• If less than 3 feet is needed to elevation then the minimum is 2 feet.
  • Pilings driven are paid by linear foot and acceptable for CL soils or worse.
  • Concrete Grade Beam laterally supports pilings and columns and measures 1' by 2' can be above grade or below grade.
  • Slab foundation that laterally supports columns is acceptable up to 4" in thickness as a method used to stabilize columns. (Also known as raft foundation for a pier and beam)
  • Wood Timbers or CMU blocks are used as columns to elevate the structure.
  • Hardware, beams, joists, subfloor are all included in the costs of the reconstruction.

=== END POST ===

The images below represent what the Program developers of the Restore Louisiana Homeowners Program are trying to say and actually trying to do but they are over complicating the process and not documenting procedure to assure quality for each review of elevation costs.

The Program policy states the first 3 feet of elevation (minimum of 2 feet if no elevation is required.) is measured from average grade level. Average grade is recorded on the homeowners elevation certificate.

In the image above, pilings, footers, grade beams, and additional CMU blocks needed to achieve the proper elevation to match HUD CDBG-DR policy which is Base Flood Elevation plus an additional 2 feet.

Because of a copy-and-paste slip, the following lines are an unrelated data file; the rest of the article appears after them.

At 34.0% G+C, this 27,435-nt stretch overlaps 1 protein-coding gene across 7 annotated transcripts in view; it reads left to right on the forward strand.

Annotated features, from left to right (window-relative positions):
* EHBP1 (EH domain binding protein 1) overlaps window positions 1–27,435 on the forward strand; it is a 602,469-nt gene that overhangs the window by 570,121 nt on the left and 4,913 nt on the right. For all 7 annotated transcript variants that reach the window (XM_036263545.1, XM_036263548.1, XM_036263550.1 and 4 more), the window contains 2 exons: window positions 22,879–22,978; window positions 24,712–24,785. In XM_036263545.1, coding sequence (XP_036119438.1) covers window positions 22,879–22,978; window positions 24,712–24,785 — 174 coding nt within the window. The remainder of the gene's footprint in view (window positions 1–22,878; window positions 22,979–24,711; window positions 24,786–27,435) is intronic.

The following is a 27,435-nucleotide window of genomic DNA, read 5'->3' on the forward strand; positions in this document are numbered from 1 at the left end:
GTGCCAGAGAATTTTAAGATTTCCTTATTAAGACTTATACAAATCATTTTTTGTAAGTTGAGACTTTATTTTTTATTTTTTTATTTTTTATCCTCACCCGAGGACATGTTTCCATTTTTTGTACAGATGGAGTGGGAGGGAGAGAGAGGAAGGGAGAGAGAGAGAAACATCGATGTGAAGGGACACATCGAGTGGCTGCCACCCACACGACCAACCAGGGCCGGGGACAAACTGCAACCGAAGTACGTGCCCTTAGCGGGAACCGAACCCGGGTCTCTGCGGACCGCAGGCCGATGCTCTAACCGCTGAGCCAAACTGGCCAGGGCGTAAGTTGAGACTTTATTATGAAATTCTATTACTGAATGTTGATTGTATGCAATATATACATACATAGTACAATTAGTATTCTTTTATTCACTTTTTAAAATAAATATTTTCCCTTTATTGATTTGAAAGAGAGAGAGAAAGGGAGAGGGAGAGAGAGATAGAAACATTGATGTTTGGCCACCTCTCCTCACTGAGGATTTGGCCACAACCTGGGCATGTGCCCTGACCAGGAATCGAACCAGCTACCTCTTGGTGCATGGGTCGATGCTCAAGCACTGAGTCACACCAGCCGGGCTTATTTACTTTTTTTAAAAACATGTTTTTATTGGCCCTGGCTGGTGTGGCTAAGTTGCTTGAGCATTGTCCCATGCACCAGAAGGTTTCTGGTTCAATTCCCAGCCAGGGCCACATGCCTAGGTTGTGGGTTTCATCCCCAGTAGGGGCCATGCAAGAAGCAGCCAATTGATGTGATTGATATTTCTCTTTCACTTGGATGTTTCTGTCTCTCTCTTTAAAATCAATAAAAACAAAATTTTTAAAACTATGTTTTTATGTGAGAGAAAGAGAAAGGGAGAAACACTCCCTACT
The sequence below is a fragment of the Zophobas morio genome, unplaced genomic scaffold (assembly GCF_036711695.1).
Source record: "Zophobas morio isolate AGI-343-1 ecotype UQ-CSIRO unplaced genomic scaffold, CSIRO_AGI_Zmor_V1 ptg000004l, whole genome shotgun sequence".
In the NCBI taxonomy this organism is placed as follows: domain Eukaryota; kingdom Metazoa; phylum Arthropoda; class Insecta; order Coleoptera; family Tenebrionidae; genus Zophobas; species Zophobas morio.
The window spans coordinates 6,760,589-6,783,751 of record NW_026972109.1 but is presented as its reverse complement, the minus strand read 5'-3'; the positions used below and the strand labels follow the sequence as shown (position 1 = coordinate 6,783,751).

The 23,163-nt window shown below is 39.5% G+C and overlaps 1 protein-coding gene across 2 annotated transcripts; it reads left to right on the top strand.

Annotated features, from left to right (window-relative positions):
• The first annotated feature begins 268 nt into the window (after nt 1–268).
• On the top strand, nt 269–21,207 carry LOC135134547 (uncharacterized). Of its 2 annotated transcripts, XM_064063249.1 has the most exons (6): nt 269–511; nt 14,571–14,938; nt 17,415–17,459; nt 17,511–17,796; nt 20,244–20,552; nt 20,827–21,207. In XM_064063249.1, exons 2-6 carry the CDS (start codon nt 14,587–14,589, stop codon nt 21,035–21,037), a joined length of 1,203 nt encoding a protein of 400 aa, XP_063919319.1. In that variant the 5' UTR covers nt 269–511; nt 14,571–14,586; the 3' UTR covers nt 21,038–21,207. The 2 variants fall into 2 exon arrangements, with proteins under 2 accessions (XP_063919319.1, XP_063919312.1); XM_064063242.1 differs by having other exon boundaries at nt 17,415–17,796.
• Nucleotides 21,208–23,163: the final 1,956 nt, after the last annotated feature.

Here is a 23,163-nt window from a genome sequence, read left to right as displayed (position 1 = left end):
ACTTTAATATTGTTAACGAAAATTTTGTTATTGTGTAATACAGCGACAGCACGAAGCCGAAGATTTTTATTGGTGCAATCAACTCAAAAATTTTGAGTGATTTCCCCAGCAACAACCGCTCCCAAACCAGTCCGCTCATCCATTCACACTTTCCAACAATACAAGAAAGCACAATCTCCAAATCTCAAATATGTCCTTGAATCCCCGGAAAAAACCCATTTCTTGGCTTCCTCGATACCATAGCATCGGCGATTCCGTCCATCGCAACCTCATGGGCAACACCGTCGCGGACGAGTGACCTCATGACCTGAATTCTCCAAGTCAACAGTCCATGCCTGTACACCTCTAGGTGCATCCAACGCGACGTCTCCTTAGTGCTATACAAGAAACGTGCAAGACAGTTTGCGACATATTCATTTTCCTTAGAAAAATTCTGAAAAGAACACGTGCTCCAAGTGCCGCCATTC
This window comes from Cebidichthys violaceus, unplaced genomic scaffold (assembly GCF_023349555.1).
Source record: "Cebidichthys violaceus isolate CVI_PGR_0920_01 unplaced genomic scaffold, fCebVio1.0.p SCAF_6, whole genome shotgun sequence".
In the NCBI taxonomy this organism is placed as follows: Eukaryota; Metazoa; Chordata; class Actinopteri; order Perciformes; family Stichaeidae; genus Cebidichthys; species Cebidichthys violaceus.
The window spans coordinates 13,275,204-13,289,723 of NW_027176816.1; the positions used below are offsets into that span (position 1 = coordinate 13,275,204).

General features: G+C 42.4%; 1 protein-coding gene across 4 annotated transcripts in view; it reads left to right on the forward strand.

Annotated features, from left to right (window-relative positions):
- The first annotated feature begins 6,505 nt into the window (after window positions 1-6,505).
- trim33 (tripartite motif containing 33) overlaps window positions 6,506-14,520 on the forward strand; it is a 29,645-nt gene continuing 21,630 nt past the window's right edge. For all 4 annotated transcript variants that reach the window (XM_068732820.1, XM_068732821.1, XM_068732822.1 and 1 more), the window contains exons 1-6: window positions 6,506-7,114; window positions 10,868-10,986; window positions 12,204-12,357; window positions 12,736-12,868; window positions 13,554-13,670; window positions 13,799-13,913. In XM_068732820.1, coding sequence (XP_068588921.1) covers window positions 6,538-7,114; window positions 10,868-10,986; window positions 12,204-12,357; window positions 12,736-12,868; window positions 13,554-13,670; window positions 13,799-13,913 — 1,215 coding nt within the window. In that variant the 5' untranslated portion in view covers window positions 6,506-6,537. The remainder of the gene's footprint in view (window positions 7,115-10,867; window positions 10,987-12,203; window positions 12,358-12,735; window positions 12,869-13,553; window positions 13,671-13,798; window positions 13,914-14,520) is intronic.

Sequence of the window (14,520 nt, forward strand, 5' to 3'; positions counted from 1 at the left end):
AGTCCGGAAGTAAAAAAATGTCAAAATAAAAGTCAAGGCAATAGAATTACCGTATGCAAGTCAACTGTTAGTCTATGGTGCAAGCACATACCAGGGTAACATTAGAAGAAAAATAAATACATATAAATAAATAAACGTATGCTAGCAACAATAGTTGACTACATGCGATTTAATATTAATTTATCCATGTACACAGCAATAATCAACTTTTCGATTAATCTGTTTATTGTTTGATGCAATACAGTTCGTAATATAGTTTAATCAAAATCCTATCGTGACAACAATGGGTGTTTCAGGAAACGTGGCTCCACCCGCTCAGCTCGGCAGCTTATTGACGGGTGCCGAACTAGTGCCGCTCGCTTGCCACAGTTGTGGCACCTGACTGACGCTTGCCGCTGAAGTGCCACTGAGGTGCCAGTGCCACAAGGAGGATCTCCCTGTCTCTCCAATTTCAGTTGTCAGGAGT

Prices for the pilings, footers, grade beams, columns have all been documented since June 18, 2018 and are from the programs approved price guide (Xactimate May 16, 2017 Software)

Additional costs of elevation that need to be included in your contractors pricing.

Labor, Equipment, and Materials.

Timber Piles Linear Foot (LF) $18
Concrete Footings Cubic Yard (CY) $450
CMU Blocks Each $15
Stairs / Landings Every Ft of Elevation $400
Survey Square Foot (SF) $0.45
Engineering Square Foot (SF) $1.90
Elevation Certificate Each $500

The Program Management for Solution 2 hired by IEM seems not have have taken it's own elevation reports to apply current costs and grant awards for unmet needs with elevation. This research document will include a spreadsheet to calculate your total reimbursement based on policy and program provided documents.